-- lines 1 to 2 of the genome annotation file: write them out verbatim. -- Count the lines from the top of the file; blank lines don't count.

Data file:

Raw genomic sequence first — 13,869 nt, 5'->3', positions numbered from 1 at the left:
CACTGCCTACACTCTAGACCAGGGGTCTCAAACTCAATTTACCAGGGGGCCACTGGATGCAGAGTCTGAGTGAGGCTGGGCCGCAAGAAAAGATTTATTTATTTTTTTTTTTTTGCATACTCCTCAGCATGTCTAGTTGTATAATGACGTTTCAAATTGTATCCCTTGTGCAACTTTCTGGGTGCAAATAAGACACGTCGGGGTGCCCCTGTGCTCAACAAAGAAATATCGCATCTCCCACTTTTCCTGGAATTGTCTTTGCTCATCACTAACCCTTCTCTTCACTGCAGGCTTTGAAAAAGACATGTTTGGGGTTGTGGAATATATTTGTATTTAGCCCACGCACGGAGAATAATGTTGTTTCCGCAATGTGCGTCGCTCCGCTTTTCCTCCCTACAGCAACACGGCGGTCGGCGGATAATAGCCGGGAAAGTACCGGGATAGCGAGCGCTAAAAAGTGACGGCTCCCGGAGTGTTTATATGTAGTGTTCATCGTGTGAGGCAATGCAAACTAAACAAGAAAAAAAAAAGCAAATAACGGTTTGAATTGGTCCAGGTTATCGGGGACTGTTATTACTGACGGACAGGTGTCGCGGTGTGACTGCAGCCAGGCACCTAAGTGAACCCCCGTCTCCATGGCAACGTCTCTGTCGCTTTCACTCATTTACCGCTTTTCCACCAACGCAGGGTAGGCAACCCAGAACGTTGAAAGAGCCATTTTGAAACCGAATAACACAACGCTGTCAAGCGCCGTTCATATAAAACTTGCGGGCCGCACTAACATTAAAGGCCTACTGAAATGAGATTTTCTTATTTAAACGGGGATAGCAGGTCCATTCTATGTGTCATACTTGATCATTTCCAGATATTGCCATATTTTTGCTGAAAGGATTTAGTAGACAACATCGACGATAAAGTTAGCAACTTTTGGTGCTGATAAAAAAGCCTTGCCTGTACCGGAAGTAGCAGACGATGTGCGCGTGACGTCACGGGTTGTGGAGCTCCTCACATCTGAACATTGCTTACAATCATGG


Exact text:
Raw genomic sequence first — 13,869 nt, 5'->3', positions numbered from 1 at the left:
CACTGCCTACACTCTAGACCAGGGGTCTCAAACTCAATTTACCAGGGGGCCACTGGATGCAGAGTCTGAGTGAGGCTGGGCCGCAAGAAAAGATTTATTTATTTTTTTTTTTTTGCATACTCCTCAGCATGTCTAGTTGTATAATGACGTTTCAAATTGTATCCCTTGTGCAACTTTCTGGGTGCAAATAAGACACGTCGGGGTGCCCCTGTGCTCAACAAAGAAATATCGCATCTCCCACTTTTCCTGGAATTGTCTTTGCTCATCACTAACCCTTCTCTTCACTGCAGGCTTTGAAAAAGACATGTTTGGGGTTGTGGAATATATTTGTATTTAGCCCACGCACGGAGAATAATGTTGTTTCCGCAATGTGCGTCGCTCCGCTTTTCCTCCCTACAGCAACACGGCGGTCGGCGGATAATAGCCGGGAAAGTACCGGGATAGCGAGCGCTAAAAAGTGACGGCTCCCGGAGTGTTTATATGTAGTGTTCATCGTGTGAGGCAATGCAAACTAAACAAGAAAAAAAAAAGCAAATAACGGTTTGAATTGGTCCAGGTTATCGGGGACTGTTATTACTGACGGACAGGTGTCGCGGTGTGACTGCAGCCAGGCACCTAAGTGAACCCCCGTCTCCATGGCAACGTCTCTGTCGCTTTCACTCATTTACCGCTTTTCCACCAACGCAGGGTAGGCAACCCAGAACGTTGAAAGAGCCATTTTGAAACCGAATAACACAACGCTGTCAAGCGCCGTTCATATAAAACTTGCGGGCCGCACTAACATTAAAGGCCTACTGAAATGAGATTTTCTTATTTAAACGGGGATAGCAGGTCCATTCTATGTGTCATACTTGATCATTTCCAGATATTGCCATATTTTTGCTGAAAGGATTTAGTAGACAACATCGACGATAAAGTTAGCAACTTTTGGTGCTGATAAAAAAGCCTTGCCTGTACCGGAAGTAGCAGACGATGTGCGCGTGACGTCACGGGTTGTGGAGCTCCTCACATCTGAACATTGCTTACAATCATGG